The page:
A leader radiates commitment throughout her environment, painting a vision of the future – indispensable to employee engagement. Of course, managers also have visions, albeit ones differing from those of leaders in one major aspect – a manager’s vision is more rational, more in terms of a goal, while a leader’s vision is a clear directive on the future. Here’s an example:

When a system catering business intends to increase its number of restaurants to 200 in Germany, a dedicated manager immediately begins to calculate numbers and compile data in her mind.

In a leader’s mind’s eye, an entire vista unfolds, depicting the business’s successful future. She visualizes it; is emotionally inspired by it, and this emotion, this passion, is what galvanizes her enthusiasm. And this enthusiasm infects her employees, until each one has their own unclouded vision of, in this case, opening the 200th restaurant. Or in the words of the French author Antoine de Saint-Exupéry, “If you want to build a ship, don’t drum up the men to gather wood, divide the work and give orders (manager). Instead, teach them to yearn for the vast and endless sea (leader).”

The manager’s primary question is, “What do we want to achieve?” The leader poses a different key question, “Why do we want to achieve this?” The leader’s drive to visualize the answer to this question himself, before infusing her employees with purpose, allows them, too, to find the answer to the question, “Yes, why are we doing this?” – this is what we call Dedication.

Every vision takes shape personally and individually. A vision cannot be handed down or passed on from a superior or colleague without reflecting on its content. A vision must suit me to a tee, otherwise, it has no power.

Realizing this was an enormous relief to Natalia, a leader at a midsized metal working and surface technology company. When we asked her what her vision was at the beginning of our coaching, she was visibly discomfited, replying, “I was afraid you would ask me that. These damned visions plague me…I’m constantly asked about my vision, but I haven’t the foggiest idea what I should say. I just don’t have one, although everyone’s supposed to have a vision, at least that’s what people say. It’s so embarrassing. All my colleagues can reel off their visions at the drop of a hat – house, Porsche, boat – I’m the only one who’s clueless. It’s one of my major failings. Without a vision, I don’t know which direction to take, right?”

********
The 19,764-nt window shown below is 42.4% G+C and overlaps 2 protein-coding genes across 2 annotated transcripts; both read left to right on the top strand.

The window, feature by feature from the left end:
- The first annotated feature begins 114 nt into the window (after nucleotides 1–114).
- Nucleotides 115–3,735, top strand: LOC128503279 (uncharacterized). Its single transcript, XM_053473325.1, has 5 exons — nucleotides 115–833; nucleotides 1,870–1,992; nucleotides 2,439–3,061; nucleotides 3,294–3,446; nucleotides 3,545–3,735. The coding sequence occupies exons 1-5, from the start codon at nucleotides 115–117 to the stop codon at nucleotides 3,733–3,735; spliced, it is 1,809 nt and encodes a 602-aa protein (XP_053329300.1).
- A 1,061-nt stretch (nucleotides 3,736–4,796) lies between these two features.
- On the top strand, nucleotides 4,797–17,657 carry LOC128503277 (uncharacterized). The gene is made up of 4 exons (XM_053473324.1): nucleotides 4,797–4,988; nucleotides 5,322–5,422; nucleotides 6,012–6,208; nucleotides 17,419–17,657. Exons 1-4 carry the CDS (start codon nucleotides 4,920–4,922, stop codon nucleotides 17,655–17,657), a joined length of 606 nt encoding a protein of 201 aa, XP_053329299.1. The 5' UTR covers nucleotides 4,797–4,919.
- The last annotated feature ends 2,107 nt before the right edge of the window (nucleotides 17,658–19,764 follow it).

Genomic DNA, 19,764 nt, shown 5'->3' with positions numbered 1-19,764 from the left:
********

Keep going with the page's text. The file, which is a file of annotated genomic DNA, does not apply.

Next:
The first two misconceptions we cleared out of Natalia’s way was that a vision didn’t have to be earth-shaking, and that it was primarily a deeply personal view. We then asked her to think about the following questions, leaving a pause after each one. Why do I go to work every day? – What does my work give me? – Why do I accept all the stress and extra hours? – Why do I carry this load so willingly? We could see Natalia cogitating and then, beaming, she suddenly exclaimed, “If that’s the case, then I do have a vision!” She then told us that her major motivation was to give her daughter a good education. “You see, I also went to college, but it was hard road, full of privations. My father died when I was young, and money was always incredibly tight. So, I really had to fight my way through to get where I am today. I want it to be easier for my daughter. I want her to be able to concentrate solely on her studies without constantly worrying about money.”

For Natalia, this conversation was both enlightening and a great relief. She realized she didn’t lack anything at all. She had always had a vision, she just didn’t know it by name. She was convinced (or had been convinced) that a vision had to be something huge, a holiday home on the Virgin Islands, at the very least! She had been so busy comparing herself with her colleagues, she forgot to focus on herself and her individual situation. It became clear to her that a good, unburdened education for her daughter was reason enough to go to work each day. And if that’s not something huge, we don’t know what is.

When it comes to visions, companies like to think in Olympic dimensions, higher! faster! further! Whether it’s right for the company or its employees is often disregarded. Thus, we often hear visions like, “We will lead the market by the end of the year!” or “We will double our workforce over the next five years, earning the highest returns on the sector!”

Still, a vision can also be to lead a successful enterprise where happy, satisfied employees find their professional homeland. The strategy extracted from this vision could be, “We will remain mid-sized, even in the future. Expanding would also mean adopting corporate structures, at the cost of our familial environment. Hence, expansion could easily mean we could no longer ensure that our workers feel at home here.” Too simple? Too sentimental? Not ambitious enough? Why not?

Source: Workbook Dedication – Dedication to the work at hand, with heart and soul, 24 hours a day (© 2018 Gianni, Jan & Marcello Liscia)